RIP Eddie Van Halen

I remember when I was in elementary school in the late 1970s, hearing Eddie Van Halen’s famous guitar solo “Eruption.” It was life changing. Word of his death earlier this week sent me down memory lane. The first Van Halen album was pure raw power and signaled the channeling of hard rock into something far more melodic than some of the hard rage of the late ‘60s and early ‘70s rock. It was clean and precise. I heard “Eruption” and their cover of the Kinks’ “You Really Got Me” when I was listening to 96.1 KLPX, my favorite hometown radio station. The station is still on the air and essentially hasn’t changed its format or playlist since 1987. It’s like a time machine every time I go home! From the opening explosive drums of Alex Van Halen and thunder of bassist Michael Anthony, to the cascade of guitar sounds from Eddie, I was hooked. By the time Eddie got to the finger-tapping section of the solo in which he plays a more classical type of riff, I had trouble comprehending how a guitarist could make those sounds. As the solo fades out in an echoed, distorted haze, there’s a brief pause, before the opening riffs of “You Really Got Me.” And, the rock continues….

I went out and got that album—which I still have today and is pictured here. I remember putting it on my parents’ record player and just staring at the art. Van Halen looked like the coolest guys in the world. Songs like “Atomic Punk” and “Ain’t Talkin’ ‘Bout Love” were just explosive. (The punk band, the Minutemen, have a stellar cover of “Ain’t Talkin’ ‘Bout Love” on their classic “Double Nickels on the Dime.”) Van Halen band members were super confident, having fun, and playing really hard rock that pretty much every teenage boy in the late ‘70s and ‘80s loved. (Were their image and lyrics immature and of a different era? Yes—mea culpa—but they were on the radio constantly, and I was in middle school. Corporate rock may have been jamming this band down our throats, but their style and power resonated with American teenagers of that age.) Of course, this was when MTV emerged, and we also could see their outrageousness in music videos. Actually seeing Van Halen play cemented an image of a fun-loving band. They simply put on a show. And, Eddie was always smiling as he ripped with his guitar.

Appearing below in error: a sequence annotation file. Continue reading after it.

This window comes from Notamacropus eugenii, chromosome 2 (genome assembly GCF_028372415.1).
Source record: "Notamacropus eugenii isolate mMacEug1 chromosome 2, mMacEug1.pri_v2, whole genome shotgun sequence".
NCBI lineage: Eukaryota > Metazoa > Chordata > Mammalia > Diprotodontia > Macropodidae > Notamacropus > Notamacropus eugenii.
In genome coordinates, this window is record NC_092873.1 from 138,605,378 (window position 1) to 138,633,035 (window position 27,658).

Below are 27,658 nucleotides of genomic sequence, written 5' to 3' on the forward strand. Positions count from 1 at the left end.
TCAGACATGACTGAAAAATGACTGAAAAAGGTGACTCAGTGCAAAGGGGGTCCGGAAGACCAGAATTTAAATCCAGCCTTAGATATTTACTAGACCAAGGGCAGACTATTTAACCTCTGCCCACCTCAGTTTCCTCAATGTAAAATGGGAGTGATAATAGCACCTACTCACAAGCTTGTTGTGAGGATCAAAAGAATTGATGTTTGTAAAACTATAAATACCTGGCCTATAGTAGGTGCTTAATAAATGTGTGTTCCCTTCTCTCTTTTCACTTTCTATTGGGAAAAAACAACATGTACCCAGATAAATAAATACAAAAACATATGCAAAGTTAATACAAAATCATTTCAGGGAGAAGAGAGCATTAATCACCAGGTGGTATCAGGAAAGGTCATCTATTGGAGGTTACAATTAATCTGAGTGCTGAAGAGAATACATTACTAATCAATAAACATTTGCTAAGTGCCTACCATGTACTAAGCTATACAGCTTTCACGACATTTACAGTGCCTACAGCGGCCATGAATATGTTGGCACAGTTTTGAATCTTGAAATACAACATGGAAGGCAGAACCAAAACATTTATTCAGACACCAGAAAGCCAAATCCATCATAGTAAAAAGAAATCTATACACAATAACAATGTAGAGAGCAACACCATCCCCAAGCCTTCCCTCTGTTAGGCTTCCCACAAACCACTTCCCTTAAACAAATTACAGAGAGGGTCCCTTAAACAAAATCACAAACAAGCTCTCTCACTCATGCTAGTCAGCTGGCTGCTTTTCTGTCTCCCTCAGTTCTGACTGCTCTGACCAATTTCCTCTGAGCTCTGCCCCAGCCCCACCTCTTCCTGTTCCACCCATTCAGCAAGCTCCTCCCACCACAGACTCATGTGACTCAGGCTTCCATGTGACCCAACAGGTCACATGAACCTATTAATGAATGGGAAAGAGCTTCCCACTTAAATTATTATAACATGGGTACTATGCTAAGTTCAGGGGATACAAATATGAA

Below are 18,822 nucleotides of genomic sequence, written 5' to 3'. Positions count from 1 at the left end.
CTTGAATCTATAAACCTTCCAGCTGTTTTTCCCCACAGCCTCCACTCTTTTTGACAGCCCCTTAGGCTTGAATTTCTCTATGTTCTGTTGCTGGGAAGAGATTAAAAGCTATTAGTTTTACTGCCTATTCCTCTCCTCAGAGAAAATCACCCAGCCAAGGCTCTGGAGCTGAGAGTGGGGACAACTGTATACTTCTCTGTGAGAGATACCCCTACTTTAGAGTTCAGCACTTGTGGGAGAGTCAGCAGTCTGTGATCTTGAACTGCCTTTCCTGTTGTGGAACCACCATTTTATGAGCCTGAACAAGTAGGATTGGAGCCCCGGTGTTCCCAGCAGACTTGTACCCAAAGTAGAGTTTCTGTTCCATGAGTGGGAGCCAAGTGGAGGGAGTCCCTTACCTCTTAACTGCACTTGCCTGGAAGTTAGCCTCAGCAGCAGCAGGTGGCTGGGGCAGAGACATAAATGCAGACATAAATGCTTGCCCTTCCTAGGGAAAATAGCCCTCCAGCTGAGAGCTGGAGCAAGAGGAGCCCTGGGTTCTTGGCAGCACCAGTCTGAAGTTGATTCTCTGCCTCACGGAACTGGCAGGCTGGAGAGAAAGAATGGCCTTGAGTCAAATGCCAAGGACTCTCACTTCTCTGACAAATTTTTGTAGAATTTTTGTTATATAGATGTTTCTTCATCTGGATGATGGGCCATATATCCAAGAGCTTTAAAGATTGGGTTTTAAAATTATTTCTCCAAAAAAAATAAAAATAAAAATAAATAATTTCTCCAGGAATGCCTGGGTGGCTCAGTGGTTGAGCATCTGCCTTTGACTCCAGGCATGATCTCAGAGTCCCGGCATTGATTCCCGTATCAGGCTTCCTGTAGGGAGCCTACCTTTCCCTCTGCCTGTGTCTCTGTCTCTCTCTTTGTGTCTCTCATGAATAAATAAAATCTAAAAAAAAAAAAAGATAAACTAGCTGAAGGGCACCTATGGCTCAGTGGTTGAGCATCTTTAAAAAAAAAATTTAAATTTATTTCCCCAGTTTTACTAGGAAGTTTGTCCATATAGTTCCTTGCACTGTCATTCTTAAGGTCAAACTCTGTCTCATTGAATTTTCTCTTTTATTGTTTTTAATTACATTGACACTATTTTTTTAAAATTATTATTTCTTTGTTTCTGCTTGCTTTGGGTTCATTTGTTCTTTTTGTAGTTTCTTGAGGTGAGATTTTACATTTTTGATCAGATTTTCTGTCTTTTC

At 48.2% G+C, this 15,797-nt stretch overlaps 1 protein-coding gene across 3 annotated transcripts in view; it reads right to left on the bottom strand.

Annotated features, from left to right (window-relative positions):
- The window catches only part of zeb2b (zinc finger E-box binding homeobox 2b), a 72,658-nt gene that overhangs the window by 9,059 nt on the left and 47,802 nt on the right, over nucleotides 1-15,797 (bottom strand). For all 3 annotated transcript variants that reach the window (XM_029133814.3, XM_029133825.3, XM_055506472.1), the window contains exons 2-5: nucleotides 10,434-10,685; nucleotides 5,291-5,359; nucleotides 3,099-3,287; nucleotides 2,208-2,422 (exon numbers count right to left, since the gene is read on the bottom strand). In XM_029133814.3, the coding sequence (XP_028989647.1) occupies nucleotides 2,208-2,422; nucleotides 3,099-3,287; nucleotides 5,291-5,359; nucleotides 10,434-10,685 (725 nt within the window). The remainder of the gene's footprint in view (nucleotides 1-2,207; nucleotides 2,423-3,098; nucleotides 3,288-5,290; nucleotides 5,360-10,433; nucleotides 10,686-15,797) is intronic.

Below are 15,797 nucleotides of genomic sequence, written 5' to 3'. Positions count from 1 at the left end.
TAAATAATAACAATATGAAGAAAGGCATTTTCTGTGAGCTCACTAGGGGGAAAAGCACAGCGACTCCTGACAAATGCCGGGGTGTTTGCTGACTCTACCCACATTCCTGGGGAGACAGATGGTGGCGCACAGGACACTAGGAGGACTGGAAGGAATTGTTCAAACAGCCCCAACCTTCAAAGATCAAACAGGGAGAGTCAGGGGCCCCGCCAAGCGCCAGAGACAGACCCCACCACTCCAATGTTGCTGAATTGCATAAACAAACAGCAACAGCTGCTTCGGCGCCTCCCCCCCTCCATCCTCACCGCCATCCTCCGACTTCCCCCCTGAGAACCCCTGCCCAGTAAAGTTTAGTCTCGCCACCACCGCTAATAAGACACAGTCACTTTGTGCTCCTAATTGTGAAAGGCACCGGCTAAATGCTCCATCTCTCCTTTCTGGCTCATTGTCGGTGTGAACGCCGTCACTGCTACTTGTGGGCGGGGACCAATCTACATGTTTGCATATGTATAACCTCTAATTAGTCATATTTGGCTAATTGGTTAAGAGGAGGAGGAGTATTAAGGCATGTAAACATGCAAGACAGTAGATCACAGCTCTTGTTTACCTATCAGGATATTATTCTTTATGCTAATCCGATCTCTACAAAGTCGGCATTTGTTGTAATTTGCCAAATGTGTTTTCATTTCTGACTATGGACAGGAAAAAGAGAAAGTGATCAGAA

I followed Van Halen closely through middle and high school. Between 1978 and 1984, Van Halen released six albums and toured relentlessly. I loved “Mean Streets” from the album “Fair Warning.” It’s a song with an incredible riff and solo. “Unchained” was a “go to” song to get pumped up before a soccer game. My friends and I would listen to “And the Cradle Will Rock” and just crack up at the Roth line “Have you seen junior’s grades?” followed by Eddie taking his metal pick and driving on the strings making a monstrous growl. I saw them in person once with David Lee Roth and again with Sammy Hagar. David Lee Roth forgot the words of a song halfway through: “Dude, I forgot the words.” To which the audience screamed its approval. Before one of these shows, my friend locked his keys and the tickets in his car. We smashed his window with a rock to get out the tickets, as we didn’t want to miss any part of the concert while waiting for a locksmith!

From news stories I have read in the wake of his death, Eddie was incredibly humble for his level of talent. He was a caring father, who later brought his son into the band. Of course, there was drama in Van Halen. There were tensions and acrimony and sometimes petty arguments. David Lee Roth was replaced by Sammy Hagar, and another version of the band was born. Van Halen is one of only a handful bands to switch lead singers and remain relevant and commercially viable. (Email me if you want to compare lists.) The Hagar version of Van Halen had four number one albums. Even though some called them “Van Hagar” at that point, Eddie was clearly guiding this band musically through these changes. With the “1984” album, he introduced synthesizers into their music. I kind of lost interest there, but there is no denying that they matured musically and lyrically, and grew their fan base with more commercial music. Eddie struggled with substance abuse and became sober. It’s hard to imagine someone with so much going for him would need that outlet, but it speaks to the dangers and power of addiction. As some have noted, Eddie Van Halen was a series of contradictions: a musical genius who couldn’t read music, a guitar god who wanted to play synthesizers, an artist who claimed he didn’t like listening to music….

For the next several days, my mountain bike riding will be fueled by the Van Halen catalog. RIP, Eddie. You changed rock and roll, set a new bar for artistry, and brought joy to a lot of people.